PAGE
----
Everything’s on the Table: Congressman Tim Bishop says Government Needs to abide by Fairness and Sacrifice

Posted on 04 May 2011

Bishop 2

By Claire Walla


Seated at several tables inside Page, Main Street’s newest addition to the restaurant world, roughly 40 members of the Sag Harbor Chamber of Commerce sat down last Thursday, April 28 with U.S. Congressman Tim Bishop to talk shop.

Over plates of steak and monk fish, the crowd asked a handful of questions ranging from health care to oil subsidies. And Bishop — a Southampton native — answered them all.

As to be expected, he said everything comes back to the country’s most prominent issue: the deficit.

“A year ago, there was nothing else being discussed in Washington but health care, and now there’s nothing else being discussed in Washington but our debt and our deficit,” he said.

Bishop explained that the United States is now operating with a $3.7 trillion budget, $1.6 trillion of which is borrowed.

“Anybody who tells you we can balance our budget by simply reducing our spending is either being delusional or dishonest, because it simply cannot happen.”

“What we have to do is recognize that everything has to be on the table,” he continued. “I also hope that we will be guided by two fundamental principals, one is fairness, and the other is shared sacrifice.”

The idea of making carefully crafted cuts in order to maintain funding in certain areas was at the heart of Bishop’s message that night.

Bishop highlighted programs like Medicaid, for example, which he said the budget aims to cut by $80 billion, pointing out that one in three children receive health care benefits from this federally financed program. As for spending cuts, Bishop explained in a follow-up interview that the nation needs to curb farm subsidies.

“We’re spending billions of dollars a year to stop farmers from farming their crops,” he said. “This money does not go to the mom-and-pop farms, but the large agro-farms in the U.S.”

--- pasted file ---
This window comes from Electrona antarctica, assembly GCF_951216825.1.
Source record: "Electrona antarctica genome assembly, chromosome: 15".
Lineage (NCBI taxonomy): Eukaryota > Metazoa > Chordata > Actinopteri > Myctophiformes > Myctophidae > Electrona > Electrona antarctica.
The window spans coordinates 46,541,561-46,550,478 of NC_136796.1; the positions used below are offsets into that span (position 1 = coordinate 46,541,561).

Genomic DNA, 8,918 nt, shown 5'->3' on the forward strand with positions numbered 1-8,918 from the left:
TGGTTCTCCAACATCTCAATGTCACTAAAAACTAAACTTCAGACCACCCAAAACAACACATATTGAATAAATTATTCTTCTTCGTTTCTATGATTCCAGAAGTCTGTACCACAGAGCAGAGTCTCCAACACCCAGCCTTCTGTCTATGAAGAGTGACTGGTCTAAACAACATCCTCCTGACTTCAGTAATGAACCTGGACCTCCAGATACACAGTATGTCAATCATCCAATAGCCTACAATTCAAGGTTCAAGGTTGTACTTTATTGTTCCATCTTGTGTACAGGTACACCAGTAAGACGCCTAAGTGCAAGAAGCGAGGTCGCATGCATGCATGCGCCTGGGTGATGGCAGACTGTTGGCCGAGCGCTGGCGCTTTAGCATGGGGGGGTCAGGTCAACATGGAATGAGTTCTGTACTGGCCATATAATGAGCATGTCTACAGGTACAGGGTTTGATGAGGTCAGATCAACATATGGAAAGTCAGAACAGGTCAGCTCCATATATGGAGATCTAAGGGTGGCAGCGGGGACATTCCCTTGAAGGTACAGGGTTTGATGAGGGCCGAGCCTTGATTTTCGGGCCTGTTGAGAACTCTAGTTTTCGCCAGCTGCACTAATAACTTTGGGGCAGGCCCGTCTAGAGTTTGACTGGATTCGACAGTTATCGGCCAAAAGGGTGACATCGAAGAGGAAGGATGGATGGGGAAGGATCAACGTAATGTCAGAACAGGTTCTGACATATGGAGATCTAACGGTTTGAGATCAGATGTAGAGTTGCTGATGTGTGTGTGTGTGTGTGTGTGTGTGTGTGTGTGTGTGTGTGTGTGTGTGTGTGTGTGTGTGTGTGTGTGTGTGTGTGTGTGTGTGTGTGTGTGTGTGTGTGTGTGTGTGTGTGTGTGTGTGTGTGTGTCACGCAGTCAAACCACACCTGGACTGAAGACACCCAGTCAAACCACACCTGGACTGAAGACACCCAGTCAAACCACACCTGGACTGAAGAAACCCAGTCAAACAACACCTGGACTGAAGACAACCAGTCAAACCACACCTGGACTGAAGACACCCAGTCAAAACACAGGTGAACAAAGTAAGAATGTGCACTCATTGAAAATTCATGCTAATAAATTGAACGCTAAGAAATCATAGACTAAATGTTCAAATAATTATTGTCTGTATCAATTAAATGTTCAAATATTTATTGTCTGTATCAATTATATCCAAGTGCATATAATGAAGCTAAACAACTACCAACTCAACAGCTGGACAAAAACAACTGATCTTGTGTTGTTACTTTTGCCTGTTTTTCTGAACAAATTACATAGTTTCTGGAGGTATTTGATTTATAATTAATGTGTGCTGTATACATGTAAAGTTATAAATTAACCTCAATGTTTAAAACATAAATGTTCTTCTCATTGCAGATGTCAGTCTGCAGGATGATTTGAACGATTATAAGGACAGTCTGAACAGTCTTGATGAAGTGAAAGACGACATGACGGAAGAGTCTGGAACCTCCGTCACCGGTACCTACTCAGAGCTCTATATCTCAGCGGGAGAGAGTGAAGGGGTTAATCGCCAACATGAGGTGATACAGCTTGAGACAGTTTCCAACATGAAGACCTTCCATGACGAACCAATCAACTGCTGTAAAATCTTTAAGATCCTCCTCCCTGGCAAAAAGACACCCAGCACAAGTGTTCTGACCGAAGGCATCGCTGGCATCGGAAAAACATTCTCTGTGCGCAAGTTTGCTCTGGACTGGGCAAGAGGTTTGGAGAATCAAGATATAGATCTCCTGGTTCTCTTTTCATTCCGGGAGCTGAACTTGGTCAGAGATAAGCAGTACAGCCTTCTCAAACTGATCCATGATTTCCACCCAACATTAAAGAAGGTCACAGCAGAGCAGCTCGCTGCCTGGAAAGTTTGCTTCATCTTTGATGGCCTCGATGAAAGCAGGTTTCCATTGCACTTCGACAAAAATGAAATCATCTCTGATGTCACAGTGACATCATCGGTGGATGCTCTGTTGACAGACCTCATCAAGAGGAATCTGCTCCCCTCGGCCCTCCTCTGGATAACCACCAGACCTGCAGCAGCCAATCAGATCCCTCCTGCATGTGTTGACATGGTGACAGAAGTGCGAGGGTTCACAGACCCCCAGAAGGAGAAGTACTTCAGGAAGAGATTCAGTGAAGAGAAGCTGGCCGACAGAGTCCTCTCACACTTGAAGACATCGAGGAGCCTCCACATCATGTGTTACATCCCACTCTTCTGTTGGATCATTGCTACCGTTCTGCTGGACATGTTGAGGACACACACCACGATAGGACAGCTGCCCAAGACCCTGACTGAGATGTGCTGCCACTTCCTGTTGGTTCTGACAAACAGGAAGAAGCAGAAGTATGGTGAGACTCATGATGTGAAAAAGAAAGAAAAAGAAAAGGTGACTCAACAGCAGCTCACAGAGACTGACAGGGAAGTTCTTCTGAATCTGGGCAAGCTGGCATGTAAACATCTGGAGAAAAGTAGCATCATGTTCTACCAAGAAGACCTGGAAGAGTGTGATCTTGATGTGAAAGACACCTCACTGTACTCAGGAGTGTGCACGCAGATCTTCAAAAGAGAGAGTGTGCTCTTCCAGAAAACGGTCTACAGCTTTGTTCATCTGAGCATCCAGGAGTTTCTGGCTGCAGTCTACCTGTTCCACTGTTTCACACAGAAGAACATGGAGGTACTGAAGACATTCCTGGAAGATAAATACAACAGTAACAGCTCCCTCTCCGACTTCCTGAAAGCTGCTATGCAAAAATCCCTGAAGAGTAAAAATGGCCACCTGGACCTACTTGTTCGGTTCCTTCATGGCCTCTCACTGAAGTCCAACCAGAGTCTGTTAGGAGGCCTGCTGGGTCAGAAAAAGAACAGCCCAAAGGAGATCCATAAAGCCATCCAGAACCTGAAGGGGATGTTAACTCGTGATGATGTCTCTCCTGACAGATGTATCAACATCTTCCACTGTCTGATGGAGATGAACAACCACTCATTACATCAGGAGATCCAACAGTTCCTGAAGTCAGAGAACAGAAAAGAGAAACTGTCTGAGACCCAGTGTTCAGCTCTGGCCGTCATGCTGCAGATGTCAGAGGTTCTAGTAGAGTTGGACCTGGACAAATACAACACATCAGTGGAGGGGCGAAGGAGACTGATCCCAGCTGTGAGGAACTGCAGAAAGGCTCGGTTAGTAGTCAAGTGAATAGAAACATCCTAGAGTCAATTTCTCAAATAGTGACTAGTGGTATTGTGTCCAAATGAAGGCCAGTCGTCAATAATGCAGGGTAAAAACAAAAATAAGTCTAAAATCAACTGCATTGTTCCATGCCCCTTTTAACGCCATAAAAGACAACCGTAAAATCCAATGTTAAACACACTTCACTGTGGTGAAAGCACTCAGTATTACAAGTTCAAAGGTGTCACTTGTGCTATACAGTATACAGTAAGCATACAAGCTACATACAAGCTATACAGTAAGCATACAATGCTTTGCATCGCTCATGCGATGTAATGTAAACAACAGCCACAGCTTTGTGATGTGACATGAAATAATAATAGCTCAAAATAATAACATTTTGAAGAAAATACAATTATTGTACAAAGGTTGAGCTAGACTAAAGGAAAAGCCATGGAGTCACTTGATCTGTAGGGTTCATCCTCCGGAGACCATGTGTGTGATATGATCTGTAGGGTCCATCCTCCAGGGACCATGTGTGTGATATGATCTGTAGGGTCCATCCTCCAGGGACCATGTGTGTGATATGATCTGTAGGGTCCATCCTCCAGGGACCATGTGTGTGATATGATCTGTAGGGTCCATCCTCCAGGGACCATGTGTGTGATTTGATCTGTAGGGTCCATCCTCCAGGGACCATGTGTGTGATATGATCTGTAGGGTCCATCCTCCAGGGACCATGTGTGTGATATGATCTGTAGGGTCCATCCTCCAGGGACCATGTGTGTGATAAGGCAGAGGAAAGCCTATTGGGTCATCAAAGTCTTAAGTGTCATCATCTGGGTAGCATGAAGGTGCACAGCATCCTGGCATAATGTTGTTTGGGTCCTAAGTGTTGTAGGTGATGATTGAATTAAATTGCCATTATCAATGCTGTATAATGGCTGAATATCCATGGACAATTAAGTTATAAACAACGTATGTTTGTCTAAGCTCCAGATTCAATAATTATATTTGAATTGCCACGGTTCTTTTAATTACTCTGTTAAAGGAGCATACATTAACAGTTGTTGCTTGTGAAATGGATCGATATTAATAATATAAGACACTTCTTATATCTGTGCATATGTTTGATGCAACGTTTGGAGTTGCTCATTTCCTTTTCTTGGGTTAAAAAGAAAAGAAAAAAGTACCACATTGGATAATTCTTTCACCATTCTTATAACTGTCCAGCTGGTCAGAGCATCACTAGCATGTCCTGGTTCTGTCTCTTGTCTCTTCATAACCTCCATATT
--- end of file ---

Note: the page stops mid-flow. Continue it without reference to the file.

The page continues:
He also said defense spending — which he noted has more than doubled in the last eight years — needs to be reduced.

A point of contention for many small business owners at last week’s dinner was the tax credits and subsidies currently afforded big oil companies. Oil companies save around $5 million every year in tax breaks and subsidies, Bishop continued, “which they simply don’t need.”

In a question-and-answer session after his speech, local mortgage banker and broker Judy McDowell asked the congressman why Washington has allowed for such large tax breaks when local business owners are suffering to stay afloat.

Bishop noted at the event that he planned to introduce legislation this week, which seeks to eliminate tax breaks for the top five oil companies. (Similar legislation was brought up in Congress in 2005 as part of an energy bill policy, but Bishop noted it didn’t pass.)

Barbara Frerichs, who owns a business called the Mosquito Squad, asked Bishop why the money used for the bank bailout in 2008 went exclusively to large firms, rather than to the small business owners who have suffered in the wake of the economic collapse.

“The money that we were providing to the banks should have been much more actively loaned out, particularly to small businesses. That was a big mistake,” Bishop said. “They got burned very, very badly, in my opinion, because of their own policies and because of their own greed-driven approach, and now they’re holding back.. We have to get banks lending again.”

The last question of the night came from Louis Grignon of the Sag Harbor Yacht Yard who complained of paying steadily increasing fees each year for health insurance.

“I’m 100 percent behind health care reform,” he said. “But it doesn’t address the cost.”

By 2014, Bishop said, the health care reform bill will introduce the concept of state-based exchanges, which will bring small business owners to the bargaining table.

“What we’re trying to do is take the power of who gets to ration care, and who gets to buy out of the health insurance companies and provide it to businesses and individuals.”

In the end, Bishop concluded, “I hope we’re guided by this really simple principal of shared sacrifice. I’m not prepared to ask the less fortunate among us to take all of the burden while we ask the most fortunate among us that their only contribution is to get yet another tax cut. I’m not prepared to do that.”

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